Three months after President Ashraf Ghani’s decree announcing the formation of an anti-corruption commission, only 30 percent of the new commission's allocated positions have been filled, which analysts say will negatively impact the efforts to fight the problem.
The property registration directorate and the special secretariate of anti-corruption of the Administrative Office of the President have been merged with the commission, said commission head Abdul Qayum Nizami.
Nizami said that at least 30 corruption cases--big and small--have landed at the commission for assessment.
“We are following cases thoroughly based on existing precedents, which include some cases of ministers and higher-ranking officials,” Nizami said.
“The activity of the Independent Joint Anti-Corruption Monitoring and Evaluation Committee (MEC) has also ended and all specialists of the MEC will be appointed to the commission and they will work in the commission,” he added.
The commission was announced by the president just days ahead of last year’s donor-pledging conference in Geneva. Monitoring organizations said the establishment of the commission was seen by many as symbolic and “illegal” move.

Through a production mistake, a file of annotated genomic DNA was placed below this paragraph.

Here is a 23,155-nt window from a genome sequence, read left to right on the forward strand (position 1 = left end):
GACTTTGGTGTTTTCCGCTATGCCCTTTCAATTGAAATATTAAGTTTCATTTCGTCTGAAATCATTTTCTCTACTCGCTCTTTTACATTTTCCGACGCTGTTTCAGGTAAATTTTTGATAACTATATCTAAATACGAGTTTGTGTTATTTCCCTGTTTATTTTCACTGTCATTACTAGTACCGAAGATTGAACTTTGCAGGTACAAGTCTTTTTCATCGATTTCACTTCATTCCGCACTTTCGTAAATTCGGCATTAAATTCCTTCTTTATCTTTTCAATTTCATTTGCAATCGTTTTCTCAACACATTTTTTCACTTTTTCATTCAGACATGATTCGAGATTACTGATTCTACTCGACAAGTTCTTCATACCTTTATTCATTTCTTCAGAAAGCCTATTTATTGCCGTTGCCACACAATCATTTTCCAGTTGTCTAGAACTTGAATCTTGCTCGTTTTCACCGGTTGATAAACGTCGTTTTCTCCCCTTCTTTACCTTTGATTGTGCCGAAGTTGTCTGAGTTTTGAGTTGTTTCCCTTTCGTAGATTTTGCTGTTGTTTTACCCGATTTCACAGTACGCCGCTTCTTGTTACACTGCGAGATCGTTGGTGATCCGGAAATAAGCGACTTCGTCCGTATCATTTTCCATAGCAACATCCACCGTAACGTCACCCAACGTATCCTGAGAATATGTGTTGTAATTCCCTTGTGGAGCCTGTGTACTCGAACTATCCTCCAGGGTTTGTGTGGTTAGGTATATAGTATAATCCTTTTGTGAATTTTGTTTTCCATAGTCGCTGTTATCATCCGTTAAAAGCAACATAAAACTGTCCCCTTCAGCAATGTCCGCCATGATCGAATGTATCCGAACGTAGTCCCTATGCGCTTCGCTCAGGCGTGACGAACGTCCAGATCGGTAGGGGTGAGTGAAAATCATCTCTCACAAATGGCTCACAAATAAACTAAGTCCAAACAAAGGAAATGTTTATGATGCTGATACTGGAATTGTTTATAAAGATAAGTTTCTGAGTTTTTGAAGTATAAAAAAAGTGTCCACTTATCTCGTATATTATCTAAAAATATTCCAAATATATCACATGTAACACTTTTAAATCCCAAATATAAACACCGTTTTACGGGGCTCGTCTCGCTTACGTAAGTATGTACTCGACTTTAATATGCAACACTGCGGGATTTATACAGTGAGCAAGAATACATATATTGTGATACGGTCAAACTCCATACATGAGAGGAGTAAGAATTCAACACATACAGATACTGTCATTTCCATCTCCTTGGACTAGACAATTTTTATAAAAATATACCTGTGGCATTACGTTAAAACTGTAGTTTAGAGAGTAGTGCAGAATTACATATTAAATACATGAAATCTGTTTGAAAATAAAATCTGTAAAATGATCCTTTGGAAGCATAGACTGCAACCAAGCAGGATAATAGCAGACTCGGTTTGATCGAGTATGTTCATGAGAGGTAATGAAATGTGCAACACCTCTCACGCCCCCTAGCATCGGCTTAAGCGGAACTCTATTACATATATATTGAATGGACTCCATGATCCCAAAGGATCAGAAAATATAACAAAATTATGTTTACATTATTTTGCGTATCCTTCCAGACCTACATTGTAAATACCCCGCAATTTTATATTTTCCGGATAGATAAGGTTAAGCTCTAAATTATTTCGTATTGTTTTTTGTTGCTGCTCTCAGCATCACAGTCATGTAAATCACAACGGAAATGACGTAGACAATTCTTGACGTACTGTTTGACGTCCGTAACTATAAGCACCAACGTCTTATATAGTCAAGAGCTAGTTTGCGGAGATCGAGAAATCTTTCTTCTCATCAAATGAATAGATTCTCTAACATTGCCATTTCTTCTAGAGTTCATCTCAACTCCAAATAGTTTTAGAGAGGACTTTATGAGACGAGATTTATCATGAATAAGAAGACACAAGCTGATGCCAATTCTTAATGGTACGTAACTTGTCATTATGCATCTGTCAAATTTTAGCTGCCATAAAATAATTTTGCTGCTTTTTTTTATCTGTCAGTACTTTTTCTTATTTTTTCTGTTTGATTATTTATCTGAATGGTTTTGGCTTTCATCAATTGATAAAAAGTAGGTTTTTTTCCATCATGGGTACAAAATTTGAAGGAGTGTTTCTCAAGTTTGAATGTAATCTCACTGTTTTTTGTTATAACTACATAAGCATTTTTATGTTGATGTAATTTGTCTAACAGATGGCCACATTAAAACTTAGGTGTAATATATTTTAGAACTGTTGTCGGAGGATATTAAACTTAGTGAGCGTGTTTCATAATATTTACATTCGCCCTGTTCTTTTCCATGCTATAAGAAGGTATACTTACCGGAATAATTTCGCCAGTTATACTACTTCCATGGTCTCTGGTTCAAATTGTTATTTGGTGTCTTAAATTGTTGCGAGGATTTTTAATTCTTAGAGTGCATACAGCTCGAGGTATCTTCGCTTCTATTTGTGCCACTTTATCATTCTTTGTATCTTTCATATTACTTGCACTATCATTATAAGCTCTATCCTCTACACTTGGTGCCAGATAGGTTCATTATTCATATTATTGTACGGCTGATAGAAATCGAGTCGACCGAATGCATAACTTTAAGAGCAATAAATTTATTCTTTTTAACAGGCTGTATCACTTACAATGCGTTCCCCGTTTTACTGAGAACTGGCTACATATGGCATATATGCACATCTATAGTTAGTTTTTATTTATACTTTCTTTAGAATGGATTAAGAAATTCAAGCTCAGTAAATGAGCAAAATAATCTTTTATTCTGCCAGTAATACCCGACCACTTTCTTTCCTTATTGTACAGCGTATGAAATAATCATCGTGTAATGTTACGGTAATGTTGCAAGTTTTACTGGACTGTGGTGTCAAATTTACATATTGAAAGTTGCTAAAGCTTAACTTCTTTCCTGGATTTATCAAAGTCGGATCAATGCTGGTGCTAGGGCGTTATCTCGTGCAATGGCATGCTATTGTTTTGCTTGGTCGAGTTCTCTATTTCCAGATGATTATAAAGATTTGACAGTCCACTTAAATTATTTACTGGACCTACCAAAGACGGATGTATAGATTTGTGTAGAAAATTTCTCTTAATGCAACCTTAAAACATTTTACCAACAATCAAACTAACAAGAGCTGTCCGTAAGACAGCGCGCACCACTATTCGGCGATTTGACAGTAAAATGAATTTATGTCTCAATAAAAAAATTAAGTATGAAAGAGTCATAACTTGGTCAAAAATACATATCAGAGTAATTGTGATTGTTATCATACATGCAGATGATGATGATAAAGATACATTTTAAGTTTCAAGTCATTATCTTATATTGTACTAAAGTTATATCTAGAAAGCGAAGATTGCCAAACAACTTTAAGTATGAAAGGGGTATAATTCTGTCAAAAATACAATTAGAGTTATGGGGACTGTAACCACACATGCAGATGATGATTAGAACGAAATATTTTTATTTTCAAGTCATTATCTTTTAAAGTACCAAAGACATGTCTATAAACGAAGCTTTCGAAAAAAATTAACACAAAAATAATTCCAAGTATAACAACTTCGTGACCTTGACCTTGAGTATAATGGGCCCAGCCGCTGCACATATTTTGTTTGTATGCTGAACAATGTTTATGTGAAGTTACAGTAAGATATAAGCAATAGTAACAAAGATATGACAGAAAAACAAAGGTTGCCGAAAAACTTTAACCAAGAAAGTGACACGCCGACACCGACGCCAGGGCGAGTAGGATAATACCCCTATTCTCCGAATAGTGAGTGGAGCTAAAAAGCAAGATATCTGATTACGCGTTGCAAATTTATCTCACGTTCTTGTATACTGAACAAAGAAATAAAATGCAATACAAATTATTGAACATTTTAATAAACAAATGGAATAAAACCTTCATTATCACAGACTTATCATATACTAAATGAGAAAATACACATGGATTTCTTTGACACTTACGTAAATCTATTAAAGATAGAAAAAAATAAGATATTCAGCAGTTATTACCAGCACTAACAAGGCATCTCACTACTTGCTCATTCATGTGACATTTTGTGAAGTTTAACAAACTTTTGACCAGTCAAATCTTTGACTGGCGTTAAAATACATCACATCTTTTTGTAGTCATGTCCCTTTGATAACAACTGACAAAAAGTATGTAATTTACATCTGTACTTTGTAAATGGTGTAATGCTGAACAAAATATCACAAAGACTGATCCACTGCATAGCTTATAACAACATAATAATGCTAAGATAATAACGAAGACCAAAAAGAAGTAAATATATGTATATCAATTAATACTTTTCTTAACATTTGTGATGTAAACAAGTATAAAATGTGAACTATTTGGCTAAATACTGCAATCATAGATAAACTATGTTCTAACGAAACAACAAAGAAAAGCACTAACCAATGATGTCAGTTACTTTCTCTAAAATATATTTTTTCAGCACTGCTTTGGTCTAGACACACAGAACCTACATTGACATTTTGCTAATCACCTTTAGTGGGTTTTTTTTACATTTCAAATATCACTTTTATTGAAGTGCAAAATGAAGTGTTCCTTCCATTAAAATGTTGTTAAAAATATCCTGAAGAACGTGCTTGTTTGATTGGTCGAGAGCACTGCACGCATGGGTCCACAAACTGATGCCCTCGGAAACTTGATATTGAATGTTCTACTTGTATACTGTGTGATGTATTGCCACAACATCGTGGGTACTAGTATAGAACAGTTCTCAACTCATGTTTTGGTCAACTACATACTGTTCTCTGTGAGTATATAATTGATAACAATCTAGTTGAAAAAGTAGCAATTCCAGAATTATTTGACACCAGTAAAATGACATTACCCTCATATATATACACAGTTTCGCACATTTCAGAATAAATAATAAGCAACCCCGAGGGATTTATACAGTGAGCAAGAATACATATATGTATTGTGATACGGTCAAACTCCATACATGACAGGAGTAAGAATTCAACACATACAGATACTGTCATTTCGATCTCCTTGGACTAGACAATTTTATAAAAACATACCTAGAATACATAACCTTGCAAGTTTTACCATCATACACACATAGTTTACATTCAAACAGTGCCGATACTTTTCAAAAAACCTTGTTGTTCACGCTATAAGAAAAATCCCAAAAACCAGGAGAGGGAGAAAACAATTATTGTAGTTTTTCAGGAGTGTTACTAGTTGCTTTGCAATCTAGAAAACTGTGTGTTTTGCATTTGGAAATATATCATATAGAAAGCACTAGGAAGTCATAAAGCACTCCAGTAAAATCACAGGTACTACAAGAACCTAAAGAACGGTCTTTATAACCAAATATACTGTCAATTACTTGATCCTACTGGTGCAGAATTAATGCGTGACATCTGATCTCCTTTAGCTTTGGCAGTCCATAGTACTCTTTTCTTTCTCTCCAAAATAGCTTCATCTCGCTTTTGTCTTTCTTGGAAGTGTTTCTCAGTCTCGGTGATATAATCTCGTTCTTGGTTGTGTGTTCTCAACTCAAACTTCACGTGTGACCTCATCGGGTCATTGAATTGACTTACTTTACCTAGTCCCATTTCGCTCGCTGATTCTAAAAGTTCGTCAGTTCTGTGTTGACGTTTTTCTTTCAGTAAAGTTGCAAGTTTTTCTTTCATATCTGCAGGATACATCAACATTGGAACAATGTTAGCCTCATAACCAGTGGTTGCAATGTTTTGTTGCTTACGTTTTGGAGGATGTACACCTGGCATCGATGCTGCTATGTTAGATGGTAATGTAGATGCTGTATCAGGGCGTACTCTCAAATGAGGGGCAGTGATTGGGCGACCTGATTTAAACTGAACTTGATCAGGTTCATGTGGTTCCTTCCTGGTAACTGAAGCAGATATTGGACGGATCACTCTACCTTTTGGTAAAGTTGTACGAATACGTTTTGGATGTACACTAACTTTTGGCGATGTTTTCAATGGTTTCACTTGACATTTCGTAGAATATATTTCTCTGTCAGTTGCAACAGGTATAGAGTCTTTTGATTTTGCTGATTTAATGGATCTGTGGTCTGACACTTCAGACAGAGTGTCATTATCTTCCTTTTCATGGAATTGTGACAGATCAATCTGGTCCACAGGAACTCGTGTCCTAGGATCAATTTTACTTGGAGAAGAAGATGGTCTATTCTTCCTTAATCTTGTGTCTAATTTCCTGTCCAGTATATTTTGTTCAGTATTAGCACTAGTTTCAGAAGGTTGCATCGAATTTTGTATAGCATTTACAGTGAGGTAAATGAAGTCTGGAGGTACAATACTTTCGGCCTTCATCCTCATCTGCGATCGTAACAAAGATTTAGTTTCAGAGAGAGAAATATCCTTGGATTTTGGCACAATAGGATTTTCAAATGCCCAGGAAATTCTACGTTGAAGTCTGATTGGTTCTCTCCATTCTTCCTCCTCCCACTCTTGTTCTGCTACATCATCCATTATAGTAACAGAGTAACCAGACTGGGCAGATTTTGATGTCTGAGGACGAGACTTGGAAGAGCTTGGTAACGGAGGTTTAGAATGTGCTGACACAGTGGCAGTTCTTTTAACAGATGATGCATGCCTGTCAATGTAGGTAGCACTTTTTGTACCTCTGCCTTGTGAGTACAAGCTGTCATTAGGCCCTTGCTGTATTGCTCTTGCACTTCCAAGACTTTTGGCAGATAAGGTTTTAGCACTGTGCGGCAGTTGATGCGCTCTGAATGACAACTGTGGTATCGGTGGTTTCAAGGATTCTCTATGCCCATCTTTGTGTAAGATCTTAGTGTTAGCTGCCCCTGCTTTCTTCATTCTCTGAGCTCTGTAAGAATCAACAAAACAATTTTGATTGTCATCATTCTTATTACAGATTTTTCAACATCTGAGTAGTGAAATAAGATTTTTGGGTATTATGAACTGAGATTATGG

“When a person is appointed based on a presidential decree, it means that he is a political person… and if it is so, how can he fight corruption in the government,” said Maiwand Rouhani, former head of the independent joint anti-corruption committee.
“We will raise our voice through parliament’s tribune so that reforms are brought to their appointment mechanism,” said Baktash Ishchi, an MP from Jawzjan.
All officials of the commission have been appointed by the president, officials said.
The head of the commission said that major corruption cases will be reassessed, and their assessment will be expedited.
Abdul Qayum Nizami, Humayun Hamid, Maryam Zurmati have been appointed as members of the commission for a six-month term while Sayed Mohammad Hashimi and Farukh Leqa have been appointed for a three-year period.